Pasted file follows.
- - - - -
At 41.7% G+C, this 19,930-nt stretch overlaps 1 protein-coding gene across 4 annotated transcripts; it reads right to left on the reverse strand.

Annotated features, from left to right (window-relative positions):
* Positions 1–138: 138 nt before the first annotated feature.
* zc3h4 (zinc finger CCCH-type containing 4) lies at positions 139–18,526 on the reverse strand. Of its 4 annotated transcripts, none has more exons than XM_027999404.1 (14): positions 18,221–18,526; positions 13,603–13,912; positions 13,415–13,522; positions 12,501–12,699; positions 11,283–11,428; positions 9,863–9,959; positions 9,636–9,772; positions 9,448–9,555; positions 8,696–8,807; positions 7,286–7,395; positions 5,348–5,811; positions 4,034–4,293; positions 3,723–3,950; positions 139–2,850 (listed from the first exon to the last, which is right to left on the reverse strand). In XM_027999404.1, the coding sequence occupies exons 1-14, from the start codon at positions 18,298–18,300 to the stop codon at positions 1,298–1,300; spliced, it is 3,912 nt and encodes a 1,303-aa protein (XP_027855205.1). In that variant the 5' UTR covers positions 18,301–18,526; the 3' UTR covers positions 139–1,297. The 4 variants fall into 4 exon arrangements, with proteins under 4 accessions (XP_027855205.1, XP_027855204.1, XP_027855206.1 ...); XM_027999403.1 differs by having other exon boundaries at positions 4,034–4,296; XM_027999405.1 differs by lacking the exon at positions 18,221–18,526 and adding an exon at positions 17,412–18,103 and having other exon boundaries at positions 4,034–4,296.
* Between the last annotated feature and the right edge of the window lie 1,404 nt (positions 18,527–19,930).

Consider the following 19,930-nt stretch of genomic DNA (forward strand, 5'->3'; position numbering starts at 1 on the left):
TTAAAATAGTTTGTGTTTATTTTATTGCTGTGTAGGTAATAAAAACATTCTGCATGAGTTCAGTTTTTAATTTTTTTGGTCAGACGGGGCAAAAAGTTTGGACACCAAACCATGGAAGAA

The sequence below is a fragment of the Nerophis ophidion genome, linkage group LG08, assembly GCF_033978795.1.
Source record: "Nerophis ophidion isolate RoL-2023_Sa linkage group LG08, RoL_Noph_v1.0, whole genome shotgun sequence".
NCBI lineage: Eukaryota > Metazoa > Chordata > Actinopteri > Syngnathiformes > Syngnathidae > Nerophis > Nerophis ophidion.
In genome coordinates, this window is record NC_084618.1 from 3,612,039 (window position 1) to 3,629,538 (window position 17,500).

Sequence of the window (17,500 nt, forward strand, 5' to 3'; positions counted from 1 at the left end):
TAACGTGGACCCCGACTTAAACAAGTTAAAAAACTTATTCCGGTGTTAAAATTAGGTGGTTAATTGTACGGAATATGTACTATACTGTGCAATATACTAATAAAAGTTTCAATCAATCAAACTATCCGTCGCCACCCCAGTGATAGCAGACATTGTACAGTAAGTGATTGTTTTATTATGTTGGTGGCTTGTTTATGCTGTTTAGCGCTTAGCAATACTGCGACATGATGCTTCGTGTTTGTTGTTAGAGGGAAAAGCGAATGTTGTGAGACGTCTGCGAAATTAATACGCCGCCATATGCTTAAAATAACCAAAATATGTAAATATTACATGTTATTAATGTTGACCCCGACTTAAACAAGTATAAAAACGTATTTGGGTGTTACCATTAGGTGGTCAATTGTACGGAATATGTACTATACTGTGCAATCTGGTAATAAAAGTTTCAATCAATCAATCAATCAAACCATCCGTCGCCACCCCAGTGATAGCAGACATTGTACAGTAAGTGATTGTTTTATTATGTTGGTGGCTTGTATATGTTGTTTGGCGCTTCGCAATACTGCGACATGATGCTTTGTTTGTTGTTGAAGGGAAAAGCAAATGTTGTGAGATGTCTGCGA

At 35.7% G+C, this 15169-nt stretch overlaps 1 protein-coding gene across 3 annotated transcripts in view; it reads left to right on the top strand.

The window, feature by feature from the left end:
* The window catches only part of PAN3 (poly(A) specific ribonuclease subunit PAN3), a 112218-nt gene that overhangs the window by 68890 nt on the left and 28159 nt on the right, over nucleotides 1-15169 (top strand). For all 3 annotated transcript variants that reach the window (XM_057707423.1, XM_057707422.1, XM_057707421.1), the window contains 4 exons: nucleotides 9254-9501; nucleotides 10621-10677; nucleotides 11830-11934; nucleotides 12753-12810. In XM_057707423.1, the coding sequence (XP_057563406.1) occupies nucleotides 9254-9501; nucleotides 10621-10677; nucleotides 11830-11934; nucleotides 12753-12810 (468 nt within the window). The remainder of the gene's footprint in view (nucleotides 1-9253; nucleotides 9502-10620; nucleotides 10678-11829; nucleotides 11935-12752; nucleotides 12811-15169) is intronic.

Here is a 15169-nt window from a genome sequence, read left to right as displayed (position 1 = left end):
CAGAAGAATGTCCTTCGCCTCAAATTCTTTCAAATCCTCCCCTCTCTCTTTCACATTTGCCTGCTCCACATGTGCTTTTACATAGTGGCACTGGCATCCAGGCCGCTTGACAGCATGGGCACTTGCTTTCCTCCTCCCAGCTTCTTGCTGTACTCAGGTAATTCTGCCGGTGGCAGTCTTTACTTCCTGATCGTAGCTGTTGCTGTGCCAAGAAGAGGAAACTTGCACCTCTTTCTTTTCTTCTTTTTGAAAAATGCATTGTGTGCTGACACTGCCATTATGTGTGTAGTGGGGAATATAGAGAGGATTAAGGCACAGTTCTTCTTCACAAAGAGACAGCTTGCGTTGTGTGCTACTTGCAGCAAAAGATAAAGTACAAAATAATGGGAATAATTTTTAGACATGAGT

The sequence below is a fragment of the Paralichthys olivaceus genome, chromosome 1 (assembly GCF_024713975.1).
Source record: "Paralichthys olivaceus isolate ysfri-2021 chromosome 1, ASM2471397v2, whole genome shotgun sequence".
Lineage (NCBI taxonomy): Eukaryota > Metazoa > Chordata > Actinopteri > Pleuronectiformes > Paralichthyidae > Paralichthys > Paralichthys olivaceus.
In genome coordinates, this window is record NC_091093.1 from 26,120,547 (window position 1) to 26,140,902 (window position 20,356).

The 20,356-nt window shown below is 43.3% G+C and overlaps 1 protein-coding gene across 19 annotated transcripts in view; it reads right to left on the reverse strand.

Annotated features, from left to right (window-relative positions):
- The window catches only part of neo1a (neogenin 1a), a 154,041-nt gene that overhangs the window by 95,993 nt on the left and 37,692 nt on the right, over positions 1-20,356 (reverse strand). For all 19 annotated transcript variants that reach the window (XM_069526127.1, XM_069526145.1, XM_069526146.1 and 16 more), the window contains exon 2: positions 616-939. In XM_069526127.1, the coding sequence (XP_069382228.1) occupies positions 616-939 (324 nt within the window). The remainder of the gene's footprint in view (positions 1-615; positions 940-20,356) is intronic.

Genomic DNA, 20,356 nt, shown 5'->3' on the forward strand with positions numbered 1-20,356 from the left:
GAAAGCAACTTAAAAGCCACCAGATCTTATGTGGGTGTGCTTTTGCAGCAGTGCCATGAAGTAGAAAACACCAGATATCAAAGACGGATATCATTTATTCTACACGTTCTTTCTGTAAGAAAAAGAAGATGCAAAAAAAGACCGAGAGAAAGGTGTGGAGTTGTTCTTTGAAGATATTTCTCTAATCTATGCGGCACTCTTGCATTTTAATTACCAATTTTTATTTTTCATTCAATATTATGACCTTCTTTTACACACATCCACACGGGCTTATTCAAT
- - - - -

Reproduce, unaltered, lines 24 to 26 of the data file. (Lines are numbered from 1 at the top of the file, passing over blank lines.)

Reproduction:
Annotated features, from left to right (window-relative positions):
- The window catches only part of neo1a (neogenin 1a), a 154,041-nt gene that overhangs the window by 95,993 nt on the left and 37,692 nt on the right, over positions 1-20,356 (reverse strand). For all 19 annotated transcript variants that reach the window (XM_069526127.1, XM_069526145.1, XM_069526146.1 and 16 more), the window contains exon 2: positions 616-939. In XM_069526127.1, the coding sequence (XP_069382228.1) occupies positions 616-939 (324 nt within the window). The remainder of the gene's footprint in view (positions 1-615; positions 940-20,356) is intronic.

Genomic DNA, 20,356 nt, shown 5'->3' on the forward strand with positions numbered 1-20,356 from the left: